My Time in Uganda
From what I was able to see, Uganda is a beautiful country – it may only have been as green as it was because it was the wet season – my brother said it was much drier last time he went. I found the whole place and the people to be very photogenic. The plains are incredible, especially looking out from the few and far between high places (like Sipi falls).
The thunderstorms during the wet season are incredible and I found myself in several torrential downpours with sheet lighting and very close thunder. The sunsets are also beautiful (admittedly I only managed to see one, as it was cloudy most of the time) and are at about the same time every night all year round.
A lot of the locals seemed pretty friendly, although we were in a small town as oppose to a large city; but some people would try and charge much higher rates for goods and services (makes sense why though). The people in the town and villages would stare intensely at us (literally the only white people) in the street, but I would usually get a smile back if I smiled, or waved. The children are very sweet and will usually wave and shout, “Mzungu, how are you, I am fine” at you as you go by; some would ask for things, but most were just inquisitive. We were asked for things quite a lot (from money, to glasses, to footballs, to laptops), and I found this quite difficult especially as they were things that can so easily be taken for granted.
I went being told to expect, “People who are poor, but despite their lack, are very happy.” However, I tried not to paint what I saw with this rhetoric. What I saw though, were ordinary people (some with much less than others), like anywhere else, just trying to get on with their lives, some seemed happy, some didn’t.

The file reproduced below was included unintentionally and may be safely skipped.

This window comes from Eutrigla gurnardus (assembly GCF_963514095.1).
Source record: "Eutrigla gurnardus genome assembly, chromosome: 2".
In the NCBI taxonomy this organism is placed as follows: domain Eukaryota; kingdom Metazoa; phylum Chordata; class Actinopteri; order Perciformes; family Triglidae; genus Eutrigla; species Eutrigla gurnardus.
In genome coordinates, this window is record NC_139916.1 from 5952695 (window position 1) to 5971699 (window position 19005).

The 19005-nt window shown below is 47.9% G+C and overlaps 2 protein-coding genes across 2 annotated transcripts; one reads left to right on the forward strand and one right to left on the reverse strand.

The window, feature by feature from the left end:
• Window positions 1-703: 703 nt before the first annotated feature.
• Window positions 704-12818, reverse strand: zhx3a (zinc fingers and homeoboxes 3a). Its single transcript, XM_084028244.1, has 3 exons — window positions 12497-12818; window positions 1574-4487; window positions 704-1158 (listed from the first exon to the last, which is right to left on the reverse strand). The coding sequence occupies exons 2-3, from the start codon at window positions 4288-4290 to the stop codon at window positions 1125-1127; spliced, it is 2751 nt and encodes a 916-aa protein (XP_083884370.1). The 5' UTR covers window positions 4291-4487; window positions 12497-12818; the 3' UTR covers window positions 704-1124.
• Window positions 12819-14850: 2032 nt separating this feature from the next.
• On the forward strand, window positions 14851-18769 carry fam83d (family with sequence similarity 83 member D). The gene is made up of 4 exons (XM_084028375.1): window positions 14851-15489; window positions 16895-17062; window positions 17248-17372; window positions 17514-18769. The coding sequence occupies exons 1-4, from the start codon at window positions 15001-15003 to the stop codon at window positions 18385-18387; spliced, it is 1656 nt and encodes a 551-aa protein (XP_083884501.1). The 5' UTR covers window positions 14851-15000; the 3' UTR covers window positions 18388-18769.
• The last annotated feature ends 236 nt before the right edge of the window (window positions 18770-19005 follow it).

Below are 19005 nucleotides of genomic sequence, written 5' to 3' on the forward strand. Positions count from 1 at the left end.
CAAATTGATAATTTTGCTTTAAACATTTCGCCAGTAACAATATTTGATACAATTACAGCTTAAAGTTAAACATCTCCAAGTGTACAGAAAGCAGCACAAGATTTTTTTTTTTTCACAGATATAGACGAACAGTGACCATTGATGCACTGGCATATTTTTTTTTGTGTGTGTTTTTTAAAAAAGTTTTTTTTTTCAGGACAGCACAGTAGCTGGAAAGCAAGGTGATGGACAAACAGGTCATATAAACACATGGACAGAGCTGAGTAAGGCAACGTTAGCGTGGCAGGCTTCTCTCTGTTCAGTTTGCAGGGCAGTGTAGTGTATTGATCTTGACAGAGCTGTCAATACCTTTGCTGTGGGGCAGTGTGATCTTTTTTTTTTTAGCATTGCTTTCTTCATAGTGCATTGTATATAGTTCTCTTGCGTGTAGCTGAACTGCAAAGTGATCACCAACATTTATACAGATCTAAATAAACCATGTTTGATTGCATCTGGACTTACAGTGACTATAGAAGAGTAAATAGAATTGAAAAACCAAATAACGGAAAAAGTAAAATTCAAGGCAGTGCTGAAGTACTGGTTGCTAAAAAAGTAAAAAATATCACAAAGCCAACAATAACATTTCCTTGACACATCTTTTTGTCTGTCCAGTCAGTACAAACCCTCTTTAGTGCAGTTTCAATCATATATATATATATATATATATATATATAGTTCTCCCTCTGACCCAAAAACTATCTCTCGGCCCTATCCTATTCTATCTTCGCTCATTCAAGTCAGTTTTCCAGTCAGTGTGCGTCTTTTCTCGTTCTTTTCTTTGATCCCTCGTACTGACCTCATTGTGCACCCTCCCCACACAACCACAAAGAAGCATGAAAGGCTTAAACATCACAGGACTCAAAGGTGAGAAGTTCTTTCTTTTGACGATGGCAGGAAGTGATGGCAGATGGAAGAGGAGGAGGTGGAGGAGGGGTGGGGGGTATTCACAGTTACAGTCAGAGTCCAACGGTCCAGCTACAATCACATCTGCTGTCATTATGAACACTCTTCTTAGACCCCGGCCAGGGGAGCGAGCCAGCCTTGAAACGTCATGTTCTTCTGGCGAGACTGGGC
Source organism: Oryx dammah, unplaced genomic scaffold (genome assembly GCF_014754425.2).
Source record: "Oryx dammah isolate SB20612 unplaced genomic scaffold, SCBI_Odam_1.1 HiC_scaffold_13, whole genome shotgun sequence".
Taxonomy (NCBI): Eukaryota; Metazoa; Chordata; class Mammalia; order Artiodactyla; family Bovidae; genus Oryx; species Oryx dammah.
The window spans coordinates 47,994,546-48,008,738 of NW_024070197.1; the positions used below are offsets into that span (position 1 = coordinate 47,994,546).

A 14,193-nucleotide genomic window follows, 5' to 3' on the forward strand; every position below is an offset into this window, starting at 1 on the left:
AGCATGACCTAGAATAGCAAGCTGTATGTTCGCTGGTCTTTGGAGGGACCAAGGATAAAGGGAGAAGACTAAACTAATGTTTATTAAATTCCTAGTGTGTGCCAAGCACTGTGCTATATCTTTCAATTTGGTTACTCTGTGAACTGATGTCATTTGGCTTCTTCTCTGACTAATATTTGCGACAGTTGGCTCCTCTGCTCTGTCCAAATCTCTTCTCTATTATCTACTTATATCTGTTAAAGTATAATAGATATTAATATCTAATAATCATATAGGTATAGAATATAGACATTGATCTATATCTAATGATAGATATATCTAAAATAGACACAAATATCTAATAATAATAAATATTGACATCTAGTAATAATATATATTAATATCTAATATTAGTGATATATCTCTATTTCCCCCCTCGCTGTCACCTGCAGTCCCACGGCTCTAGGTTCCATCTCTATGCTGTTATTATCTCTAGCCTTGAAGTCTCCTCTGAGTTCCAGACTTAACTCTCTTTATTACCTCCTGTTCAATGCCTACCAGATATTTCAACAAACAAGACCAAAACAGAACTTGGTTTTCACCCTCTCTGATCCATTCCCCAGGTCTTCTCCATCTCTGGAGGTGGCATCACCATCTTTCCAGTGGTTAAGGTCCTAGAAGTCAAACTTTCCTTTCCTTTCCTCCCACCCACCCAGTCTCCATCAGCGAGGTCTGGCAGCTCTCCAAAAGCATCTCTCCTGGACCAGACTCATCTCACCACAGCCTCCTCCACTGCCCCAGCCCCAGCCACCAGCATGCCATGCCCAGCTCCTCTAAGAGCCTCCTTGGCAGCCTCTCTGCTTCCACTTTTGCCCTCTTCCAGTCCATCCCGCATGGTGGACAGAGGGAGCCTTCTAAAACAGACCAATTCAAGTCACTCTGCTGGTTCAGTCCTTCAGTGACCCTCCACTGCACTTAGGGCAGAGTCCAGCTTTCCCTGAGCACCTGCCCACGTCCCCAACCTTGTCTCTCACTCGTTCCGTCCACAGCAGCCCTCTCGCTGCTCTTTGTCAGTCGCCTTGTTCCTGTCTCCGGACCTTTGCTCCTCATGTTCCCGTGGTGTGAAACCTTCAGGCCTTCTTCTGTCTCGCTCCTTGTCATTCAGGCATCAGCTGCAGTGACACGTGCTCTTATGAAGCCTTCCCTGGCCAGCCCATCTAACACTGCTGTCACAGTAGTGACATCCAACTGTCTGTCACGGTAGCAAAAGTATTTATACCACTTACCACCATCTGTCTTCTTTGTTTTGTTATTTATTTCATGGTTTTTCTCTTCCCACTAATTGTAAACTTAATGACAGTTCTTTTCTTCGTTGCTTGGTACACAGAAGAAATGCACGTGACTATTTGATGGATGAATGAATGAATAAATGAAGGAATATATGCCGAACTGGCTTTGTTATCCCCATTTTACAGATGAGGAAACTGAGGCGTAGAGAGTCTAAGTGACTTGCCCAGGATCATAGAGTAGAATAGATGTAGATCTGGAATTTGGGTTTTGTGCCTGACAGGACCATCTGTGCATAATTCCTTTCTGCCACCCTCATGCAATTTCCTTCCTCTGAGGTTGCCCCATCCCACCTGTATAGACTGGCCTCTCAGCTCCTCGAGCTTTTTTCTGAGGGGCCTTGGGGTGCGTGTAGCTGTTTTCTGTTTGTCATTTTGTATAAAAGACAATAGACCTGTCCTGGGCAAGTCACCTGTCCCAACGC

A lot of people asked us if we were married as soon as they met us. This was almost as common as someone from Europe may expect to be asked something like: “What do you do”. Several people asked if they could come back with me to my country; this didn’t come across as, “Please get me out of here”, but more like a natural inquisitiveness, like a lot of people have about unknown places.
- A lot of the villages seemed to have music playing loudly out of a large speaker. This came across to me as much more community based and didn’t result in people complaining and wanting their own music playing instead.
- Public transport is very cramped, London rush hour, but in a car or van. I was one of seven in a five seater car at one point. One guy was practically sitting on the handbrake!
- Don’t go to Uganda if you are sensitive towards animal rights, you will frequently see pigs and goats strapped to the backs of pushbikes and the occasional 50 chickens tied to the top of a van.
- Health and what?
- It is quite normal to see men platonically walking round holding hands.
- Kevin is a woman’s name, Emma is a man’s name.
- See How to guide: Uganda.